By now the sausage is getting nice and browned. I like it even a little more cooked than this, but I was hungry and didn't want to wait. If I use the spicy sausage, it needs to be blotted with paper towels after cooking; but the turkey kind cooks dry.

Put the sausage on top of the lettuce, and it's ready to eat. Each bite should contain one half-circle of sausage plus a big unwieldy floof of lettuce that will have to be crammed inelegantly into the mouth.

For me, this serves one, but I can imagine it serving two instead, or more if you use it as a side salad.

April 27, 2011

What It's Like to Donate Blood

I will start by saying that I intend to tell this as if I were telling it to my 10-year-old who FAINTED when he saw a child at school get a nosebleed. I will be careful and gentle.

I have mentioned before that I like to donate blood regularly as one of my own Nice Things We Do For Other People things. For me it's relatively easy, and while I guess I wouldn't go so far as to call it "enjoyable," I'm glad to do it and I get a pleasant feeling of doing-nice-things satisfaction from it.

But will you catch me nagging YOU to do it, or whining that you don't? No. Well, I mean, you might catch me ENCOURAGING you to do it if you're scared, and wishing that more people would donate---but if you DON'T donate, it's not just that I won't SAY anything negative, I won't THINK anything negative. Many, many people CAN'T donate blood. There are tons of reasons: underweight, low blood pressure, low iron, various medications or heath states, vein problems, fainting, etc.

And many, many people CAN donate blood but DON'T WANT TO for a large number of assorted reasons, and those people are doing DIFFERENT things that help other people. We should each choose our OWN things; we can't ALL do ALL the things, so if we each do our own selection, we will cover the most ground. Some of us donate money/clothes/food to charity; some of us volunteer at animal shelters or nursing homes or food pantries or crisis lines; some of us peer out our windows to make sure Those Kids aren't getting Up To No Good out there; some of us cook for families that are sick or have a new baby; some of us tutor or mentor; some of us serve on committees or boards; some of us promote causes or work to raise awareness/action; some of us pick up litter while we walk the dog; some of us put a penny in the "Take a Penny, Leave a Penny" dish---there are all KINDS of unpaid, for-the-good-of-humanity things that need to be done, and it makes the most sense for each of us to do the things that we are most drawn to and the things that work best with our own skill sets. I don't WANT to do a charity walk, and I'm not skilled at tutoring---but I DO want to give blood, and I have GORGEOUS veins.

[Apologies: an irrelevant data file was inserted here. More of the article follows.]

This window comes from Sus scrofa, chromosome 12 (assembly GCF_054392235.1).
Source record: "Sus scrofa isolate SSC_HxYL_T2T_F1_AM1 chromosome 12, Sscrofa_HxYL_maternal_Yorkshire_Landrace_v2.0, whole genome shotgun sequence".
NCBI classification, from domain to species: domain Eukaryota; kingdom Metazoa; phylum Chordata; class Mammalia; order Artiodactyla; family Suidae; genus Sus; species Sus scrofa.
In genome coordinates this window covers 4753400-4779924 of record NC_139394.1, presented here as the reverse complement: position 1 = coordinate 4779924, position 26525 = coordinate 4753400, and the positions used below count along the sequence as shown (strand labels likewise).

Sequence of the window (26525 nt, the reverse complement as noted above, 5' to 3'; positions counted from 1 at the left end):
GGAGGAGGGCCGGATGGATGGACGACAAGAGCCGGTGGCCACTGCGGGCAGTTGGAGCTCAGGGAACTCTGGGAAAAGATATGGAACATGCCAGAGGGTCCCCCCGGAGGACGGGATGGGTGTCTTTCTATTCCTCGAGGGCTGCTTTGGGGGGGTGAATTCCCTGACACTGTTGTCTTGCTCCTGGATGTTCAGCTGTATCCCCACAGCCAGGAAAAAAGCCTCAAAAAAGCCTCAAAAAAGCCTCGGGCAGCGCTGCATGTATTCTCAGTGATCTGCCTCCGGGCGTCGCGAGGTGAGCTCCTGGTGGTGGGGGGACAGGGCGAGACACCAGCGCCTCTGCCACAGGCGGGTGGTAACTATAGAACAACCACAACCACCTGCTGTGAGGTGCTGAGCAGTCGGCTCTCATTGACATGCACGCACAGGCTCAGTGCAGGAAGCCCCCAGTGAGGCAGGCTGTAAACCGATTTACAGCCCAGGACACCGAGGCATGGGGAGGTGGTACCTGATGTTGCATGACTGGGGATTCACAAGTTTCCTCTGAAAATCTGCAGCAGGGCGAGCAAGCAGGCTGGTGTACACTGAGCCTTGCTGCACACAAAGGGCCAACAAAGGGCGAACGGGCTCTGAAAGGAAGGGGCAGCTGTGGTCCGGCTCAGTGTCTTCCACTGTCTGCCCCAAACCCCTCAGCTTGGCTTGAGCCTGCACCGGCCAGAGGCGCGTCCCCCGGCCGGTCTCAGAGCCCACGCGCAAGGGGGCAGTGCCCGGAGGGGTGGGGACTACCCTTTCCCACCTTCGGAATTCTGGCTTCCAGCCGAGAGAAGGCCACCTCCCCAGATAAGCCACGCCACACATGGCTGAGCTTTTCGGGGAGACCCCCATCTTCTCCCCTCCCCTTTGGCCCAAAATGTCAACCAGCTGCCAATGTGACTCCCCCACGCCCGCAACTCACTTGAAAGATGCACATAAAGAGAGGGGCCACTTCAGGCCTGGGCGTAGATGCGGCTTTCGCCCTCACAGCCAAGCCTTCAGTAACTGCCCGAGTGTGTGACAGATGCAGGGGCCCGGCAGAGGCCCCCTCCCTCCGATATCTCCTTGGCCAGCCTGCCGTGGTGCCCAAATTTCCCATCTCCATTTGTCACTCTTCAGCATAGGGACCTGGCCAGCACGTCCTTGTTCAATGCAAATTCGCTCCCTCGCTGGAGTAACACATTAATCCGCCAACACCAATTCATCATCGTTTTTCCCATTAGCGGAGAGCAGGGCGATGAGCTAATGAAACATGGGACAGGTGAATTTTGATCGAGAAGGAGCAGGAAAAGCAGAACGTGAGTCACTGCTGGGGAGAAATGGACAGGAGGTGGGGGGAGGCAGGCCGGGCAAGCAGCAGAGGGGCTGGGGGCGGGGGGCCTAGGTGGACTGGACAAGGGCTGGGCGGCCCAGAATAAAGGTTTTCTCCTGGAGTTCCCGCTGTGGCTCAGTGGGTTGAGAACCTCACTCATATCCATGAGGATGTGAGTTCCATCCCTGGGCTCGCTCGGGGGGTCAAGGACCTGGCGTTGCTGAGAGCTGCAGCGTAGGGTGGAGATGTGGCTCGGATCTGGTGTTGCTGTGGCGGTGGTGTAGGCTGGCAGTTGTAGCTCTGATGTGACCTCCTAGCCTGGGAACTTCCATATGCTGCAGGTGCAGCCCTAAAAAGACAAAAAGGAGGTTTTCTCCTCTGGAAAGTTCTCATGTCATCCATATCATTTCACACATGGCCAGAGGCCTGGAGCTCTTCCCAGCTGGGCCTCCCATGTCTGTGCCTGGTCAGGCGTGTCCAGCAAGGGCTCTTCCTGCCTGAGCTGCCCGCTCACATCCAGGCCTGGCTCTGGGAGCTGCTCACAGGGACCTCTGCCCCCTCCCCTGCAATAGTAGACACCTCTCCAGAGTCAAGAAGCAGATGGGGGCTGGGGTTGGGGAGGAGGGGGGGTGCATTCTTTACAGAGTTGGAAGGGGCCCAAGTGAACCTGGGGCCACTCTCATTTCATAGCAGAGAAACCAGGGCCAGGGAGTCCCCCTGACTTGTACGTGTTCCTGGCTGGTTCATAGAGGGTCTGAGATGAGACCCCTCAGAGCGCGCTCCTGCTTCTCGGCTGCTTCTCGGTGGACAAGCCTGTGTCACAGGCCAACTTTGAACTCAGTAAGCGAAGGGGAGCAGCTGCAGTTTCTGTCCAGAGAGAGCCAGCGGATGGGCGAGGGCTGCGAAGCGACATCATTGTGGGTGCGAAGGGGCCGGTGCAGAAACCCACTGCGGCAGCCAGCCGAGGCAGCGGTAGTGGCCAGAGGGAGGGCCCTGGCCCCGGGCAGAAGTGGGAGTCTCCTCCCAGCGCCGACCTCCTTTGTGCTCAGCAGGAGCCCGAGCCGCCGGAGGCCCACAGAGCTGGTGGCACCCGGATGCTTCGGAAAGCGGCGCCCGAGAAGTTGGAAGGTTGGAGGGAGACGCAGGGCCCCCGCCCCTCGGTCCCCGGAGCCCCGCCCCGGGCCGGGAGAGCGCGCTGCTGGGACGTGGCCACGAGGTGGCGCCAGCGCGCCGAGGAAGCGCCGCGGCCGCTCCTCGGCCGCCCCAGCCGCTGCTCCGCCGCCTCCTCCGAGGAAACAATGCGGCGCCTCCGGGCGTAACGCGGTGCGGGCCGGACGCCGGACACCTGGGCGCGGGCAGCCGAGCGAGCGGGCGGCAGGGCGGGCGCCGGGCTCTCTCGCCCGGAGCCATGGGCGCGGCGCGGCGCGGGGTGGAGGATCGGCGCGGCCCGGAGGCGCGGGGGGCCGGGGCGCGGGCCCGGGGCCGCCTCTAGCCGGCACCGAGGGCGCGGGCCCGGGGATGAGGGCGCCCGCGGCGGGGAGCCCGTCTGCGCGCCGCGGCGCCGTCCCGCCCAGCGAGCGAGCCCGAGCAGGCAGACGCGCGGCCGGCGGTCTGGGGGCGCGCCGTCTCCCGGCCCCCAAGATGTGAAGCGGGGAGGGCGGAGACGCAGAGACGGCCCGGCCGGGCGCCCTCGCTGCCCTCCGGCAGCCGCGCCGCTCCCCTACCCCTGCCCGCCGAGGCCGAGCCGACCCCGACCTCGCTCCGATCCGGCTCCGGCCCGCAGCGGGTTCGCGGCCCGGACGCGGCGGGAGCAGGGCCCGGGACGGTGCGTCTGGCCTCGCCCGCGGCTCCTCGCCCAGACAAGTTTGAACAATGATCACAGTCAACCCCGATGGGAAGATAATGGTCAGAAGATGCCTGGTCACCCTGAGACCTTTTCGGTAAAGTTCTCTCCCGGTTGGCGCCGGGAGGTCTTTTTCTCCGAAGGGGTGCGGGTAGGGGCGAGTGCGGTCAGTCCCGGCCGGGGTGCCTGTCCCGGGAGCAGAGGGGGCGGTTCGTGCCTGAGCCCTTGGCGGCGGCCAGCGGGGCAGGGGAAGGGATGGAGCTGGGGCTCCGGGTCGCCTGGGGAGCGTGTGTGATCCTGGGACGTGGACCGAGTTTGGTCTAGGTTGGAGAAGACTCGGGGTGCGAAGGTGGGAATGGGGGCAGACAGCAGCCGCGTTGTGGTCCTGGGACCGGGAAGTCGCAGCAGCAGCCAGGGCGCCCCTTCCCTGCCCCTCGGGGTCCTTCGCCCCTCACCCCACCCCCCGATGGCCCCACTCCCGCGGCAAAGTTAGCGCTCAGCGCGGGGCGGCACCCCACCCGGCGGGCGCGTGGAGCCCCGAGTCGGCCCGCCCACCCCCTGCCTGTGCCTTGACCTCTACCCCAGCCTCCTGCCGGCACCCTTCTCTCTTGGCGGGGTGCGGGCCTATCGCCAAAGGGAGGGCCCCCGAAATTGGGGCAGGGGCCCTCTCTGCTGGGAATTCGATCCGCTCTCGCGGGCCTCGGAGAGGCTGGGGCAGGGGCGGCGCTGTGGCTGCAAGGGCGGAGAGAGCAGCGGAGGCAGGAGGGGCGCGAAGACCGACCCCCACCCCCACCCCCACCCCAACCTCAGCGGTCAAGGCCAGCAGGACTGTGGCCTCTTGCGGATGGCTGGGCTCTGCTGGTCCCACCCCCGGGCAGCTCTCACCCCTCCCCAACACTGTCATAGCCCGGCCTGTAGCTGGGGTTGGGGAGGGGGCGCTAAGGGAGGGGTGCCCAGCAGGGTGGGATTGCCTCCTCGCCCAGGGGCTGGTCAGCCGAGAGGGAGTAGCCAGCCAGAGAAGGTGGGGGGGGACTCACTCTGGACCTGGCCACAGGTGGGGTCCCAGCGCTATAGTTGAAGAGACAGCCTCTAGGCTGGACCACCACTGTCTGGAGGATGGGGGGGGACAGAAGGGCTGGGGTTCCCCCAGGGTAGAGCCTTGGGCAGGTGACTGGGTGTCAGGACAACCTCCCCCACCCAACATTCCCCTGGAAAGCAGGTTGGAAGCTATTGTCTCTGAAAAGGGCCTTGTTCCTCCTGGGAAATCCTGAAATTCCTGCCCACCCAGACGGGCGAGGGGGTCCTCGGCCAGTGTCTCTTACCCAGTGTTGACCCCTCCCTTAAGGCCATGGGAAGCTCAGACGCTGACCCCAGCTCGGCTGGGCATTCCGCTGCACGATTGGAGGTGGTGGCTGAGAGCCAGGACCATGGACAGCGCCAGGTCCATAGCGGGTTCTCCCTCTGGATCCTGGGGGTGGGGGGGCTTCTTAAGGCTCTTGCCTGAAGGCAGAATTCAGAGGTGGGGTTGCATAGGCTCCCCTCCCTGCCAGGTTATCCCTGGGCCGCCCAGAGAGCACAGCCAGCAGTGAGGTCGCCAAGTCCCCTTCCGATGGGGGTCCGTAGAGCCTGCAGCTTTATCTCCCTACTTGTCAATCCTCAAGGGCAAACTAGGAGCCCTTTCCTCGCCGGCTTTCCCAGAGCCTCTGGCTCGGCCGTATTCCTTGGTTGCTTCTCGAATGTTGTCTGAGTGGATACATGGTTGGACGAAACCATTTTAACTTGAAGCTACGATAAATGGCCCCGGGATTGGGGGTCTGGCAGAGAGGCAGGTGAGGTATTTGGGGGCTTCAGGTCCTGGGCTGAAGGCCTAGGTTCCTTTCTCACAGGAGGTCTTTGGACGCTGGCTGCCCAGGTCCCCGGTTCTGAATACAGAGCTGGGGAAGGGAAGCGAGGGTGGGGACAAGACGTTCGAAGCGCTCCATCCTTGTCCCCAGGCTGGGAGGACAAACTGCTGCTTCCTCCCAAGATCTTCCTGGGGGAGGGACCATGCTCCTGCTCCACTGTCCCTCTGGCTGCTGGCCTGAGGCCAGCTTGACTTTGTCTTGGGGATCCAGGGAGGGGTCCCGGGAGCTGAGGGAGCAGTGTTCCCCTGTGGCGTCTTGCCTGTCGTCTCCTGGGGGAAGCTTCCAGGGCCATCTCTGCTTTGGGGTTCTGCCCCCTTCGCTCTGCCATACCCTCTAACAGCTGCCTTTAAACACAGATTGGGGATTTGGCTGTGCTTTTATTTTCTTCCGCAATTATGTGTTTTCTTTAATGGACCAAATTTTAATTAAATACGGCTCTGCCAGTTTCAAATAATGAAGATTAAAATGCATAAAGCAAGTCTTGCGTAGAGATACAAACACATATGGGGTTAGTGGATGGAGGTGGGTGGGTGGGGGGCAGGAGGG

If you think you might want to make blood-donating one of YOUR things, but you are nervous about it, or you feel nervous (as I do) about New Things when you don't know how things will go or what they will be like, I will tell you about it. There will be slight variations from donation center to donation center, but I've given in six different states/centers now, and it's been roughly the same at each one.

The first step is find a place to donate. (No, wait: probably the first step is finding out if you're eligible.) Some areas have a donation center that's open all the time; in other areas, the Red Cross sets up blood drives at churches or town halls or schools or other buildings that have enough room and can donate the space, and they'll be there once every two weeks or once a month or something like that. You can search by zip code to find a place near you. I thought at first that there was nothing near me that had hours I was available to donate, but then it turned out there's an every-4-weeks evening thing less than two miles from my house.

Some drives allow you to make an appointment, and others don't. I haven't found it makes much difference in waiting time: at my most recent drive, I overheard two other donors talking, and one said he's found he waits 15 minutes if he has an appointment, or half an hour if he doesn't. That sounds about right for that location. So if you do better if you can drop by on the spur of the moment, it's not a huge deal not to have an appointment. I like to have an appointment, though, because otherwise I have trouble remembering when it's been 8 weeks (you can donate every 8 weeks). I bring a book, and the waiting is time when no one is BOTHERING me. Also, bring ID.